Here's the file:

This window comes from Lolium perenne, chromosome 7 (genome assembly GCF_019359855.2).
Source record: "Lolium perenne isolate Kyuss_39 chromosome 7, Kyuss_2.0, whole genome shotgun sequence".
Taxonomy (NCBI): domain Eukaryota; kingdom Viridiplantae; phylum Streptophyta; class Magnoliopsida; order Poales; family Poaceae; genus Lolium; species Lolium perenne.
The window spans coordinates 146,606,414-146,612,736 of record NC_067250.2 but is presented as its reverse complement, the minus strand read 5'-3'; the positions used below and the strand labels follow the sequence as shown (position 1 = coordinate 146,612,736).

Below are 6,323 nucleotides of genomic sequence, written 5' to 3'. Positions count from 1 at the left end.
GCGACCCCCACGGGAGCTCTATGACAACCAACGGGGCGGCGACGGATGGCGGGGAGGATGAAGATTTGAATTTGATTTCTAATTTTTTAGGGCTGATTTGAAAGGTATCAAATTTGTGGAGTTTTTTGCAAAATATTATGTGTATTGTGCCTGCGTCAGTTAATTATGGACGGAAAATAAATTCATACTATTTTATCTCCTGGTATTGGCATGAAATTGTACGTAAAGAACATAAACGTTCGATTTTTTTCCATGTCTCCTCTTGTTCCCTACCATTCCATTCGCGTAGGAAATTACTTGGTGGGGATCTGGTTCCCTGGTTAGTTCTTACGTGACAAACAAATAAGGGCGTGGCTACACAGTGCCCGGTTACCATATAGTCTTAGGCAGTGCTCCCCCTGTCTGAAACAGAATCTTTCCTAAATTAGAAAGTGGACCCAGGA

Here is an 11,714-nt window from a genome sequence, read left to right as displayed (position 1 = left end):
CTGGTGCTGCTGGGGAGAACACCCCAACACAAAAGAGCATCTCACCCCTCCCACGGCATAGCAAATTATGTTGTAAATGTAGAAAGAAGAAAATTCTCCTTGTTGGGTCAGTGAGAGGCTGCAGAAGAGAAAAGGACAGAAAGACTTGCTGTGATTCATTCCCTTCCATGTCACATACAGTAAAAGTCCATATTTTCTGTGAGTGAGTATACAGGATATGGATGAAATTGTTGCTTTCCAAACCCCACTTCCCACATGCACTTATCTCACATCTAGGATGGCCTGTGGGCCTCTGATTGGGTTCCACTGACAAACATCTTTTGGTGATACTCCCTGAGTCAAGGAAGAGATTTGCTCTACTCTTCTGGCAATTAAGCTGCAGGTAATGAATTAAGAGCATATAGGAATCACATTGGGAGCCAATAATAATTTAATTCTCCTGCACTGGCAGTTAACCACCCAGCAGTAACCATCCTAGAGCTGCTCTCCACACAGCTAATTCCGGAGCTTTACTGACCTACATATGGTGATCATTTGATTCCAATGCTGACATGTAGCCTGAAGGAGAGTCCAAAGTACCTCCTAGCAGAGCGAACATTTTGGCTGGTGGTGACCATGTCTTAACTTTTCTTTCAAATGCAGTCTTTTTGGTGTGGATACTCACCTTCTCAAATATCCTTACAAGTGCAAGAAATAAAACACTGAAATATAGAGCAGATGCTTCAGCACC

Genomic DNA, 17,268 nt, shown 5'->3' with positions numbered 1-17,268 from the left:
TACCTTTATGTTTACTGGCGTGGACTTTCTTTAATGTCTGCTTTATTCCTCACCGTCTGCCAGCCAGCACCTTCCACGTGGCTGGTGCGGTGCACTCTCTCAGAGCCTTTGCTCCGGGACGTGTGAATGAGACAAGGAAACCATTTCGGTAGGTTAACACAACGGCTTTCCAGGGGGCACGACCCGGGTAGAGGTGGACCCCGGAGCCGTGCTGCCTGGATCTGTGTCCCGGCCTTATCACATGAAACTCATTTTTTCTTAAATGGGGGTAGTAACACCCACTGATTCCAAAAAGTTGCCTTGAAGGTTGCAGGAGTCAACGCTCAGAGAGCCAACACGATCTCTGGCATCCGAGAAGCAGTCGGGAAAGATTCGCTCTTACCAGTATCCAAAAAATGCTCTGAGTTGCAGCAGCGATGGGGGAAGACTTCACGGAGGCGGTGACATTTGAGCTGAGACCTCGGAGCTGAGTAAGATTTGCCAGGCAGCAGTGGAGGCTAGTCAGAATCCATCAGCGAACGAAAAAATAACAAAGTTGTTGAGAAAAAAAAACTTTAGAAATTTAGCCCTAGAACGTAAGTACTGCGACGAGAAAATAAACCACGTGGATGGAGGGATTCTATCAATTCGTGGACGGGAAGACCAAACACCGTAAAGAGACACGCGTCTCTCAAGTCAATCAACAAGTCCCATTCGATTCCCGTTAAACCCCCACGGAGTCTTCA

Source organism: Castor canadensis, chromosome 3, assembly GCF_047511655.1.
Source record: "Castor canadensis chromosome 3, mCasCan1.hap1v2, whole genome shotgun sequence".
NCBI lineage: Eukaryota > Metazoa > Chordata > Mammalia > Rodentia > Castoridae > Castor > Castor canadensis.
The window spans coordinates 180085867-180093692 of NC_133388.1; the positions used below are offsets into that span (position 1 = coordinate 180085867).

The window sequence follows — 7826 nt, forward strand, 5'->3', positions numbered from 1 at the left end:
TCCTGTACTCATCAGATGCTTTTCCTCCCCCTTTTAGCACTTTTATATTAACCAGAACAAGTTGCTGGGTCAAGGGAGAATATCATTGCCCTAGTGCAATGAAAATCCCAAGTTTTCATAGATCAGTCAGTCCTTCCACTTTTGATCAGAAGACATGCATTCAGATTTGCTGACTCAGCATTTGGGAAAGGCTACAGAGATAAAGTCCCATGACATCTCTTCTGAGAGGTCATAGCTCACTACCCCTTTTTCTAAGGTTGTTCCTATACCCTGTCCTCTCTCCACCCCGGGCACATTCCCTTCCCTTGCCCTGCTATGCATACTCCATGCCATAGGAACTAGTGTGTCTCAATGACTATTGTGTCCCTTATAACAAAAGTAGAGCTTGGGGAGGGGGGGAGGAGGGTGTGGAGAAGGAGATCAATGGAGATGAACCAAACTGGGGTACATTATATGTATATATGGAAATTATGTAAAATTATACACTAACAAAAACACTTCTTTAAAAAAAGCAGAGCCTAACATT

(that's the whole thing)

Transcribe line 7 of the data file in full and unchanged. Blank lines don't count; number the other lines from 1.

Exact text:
Here is an 11,714-nt window from a genome sequence, read left to right as displayed (position 1 = left end):